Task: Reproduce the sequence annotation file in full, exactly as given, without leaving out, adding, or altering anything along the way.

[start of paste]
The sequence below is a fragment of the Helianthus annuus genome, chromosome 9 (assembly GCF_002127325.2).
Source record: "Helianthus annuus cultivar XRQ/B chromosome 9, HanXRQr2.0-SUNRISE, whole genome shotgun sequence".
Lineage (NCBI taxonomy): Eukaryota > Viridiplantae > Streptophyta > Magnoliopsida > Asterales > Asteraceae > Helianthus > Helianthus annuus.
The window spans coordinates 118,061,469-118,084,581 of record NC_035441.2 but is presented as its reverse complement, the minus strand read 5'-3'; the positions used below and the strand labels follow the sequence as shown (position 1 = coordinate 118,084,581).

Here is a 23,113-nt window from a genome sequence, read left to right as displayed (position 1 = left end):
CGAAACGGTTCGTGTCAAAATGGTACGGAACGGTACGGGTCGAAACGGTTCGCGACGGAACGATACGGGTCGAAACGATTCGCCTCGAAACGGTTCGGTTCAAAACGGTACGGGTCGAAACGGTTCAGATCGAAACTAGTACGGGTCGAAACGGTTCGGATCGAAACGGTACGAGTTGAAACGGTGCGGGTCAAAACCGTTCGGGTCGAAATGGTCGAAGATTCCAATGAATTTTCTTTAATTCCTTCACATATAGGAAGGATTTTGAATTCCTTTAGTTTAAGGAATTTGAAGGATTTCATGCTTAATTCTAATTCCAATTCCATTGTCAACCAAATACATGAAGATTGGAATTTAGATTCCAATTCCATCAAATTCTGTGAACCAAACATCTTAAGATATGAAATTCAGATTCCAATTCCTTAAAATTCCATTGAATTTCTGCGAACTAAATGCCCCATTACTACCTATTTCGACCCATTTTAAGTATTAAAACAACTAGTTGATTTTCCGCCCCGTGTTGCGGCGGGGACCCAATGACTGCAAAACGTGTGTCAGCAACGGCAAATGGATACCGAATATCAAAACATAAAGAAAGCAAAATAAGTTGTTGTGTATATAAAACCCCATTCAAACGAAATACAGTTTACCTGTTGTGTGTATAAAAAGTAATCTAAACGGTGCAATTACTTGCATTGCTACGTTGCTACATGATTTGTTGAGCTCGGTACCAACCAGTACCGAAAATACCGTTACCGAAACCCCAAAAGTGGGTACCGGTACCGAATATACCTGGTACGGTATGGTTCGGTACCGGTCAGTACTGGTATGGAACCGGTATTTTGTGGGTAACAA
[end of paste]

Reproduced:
The sequence below is a fragment of the Helianthus annuus genome, chromosome 9 (assembly GCF_002127325.2).
Source record: "Helianthus annuus cultivar XRQ/B chromosome 9, HanXRQr2.0-SUNRISE, whole genome shotgun sequence".
Lineage (NCBI taxonomy): Eukaryota > Viridiplantae > Streptophyta > Magnoliopsida > Asterales > Asteraceae > Helianthus > Helianthus annuus.
The window spans coordinates 118,061,469-118,084,581 of record NC_035441.2 but is presented as its reverse complement, the minus strand read 5'-3'; the positions used below and the strand labels follow the sequence as shown (position 1 = coordinate 118,084,581).

Here is a 23,113-nt window from a genome sequence, read left to right as displayed (position 1 = left end):
CGAAACGGTTCGTGTCAAAATGGTACGGAACGGTACGGGTCGAAACGGTTCGCGACGGAACGATACGGGTCGAAACGATTCGCCTCGAAACGGTTCGGTTCAAAACGGTACGGGTCGAAACGGTTCAGATCGAAACTAGTACGGGTCGAAACGGTTCGGATCGAAACGGTACGAGTTGAAACGGTGCGGGTCAAAACCGTTCGGGTCGAAATGGTCGAAGATTCCAATGAATTTTCTTTAATTCCTTCACATATAGGAAGGATTTTGAATTCCTTTAGTTTAAGGAATTTGAAGGATTTCATGCTTAATTCTAATTCCAATTCCATTGTCAACCAAATACATGAAGATTGGAATTTAGATTCCAATTCCATCAAATTCTGTGAACCAAACATCTTAAGATATGAAATTCAGATTCCAATTCCTTAAAATTCCATTGAATTTCTGCGAACTAAATGCCCCATTACTACCTATTTCGACCCATTTTAAGTATTAAAACAACTAGTTGATTTTCCGCCCCGTGTTGCGGCGGGGACCCAATGACTGCAAAACGTGTGTCAGCAACGGCAAATGGATACCGAATATCAAAACATAAAGAAAGCAAAATAAGTTGTTGTGTATATAAAACCCCATTCAAACGAAATACAGTTTACCTGTTGTGTGTATAAAAAGTAATCTAAACGGTGCAATTACTTGCATTGCTACGTTGCTACATGATTTGTTGAGCTCGGTACCAACCAGTACCGAAAATACCGTTACCGAAACCCCAAAAGTGGGTACCGGTACCGAATATACCTGGTACGGTATGGTTCGGTACCGGTCAGTACTGGTATGGAACCGGTATTTTGTGGGTAACAA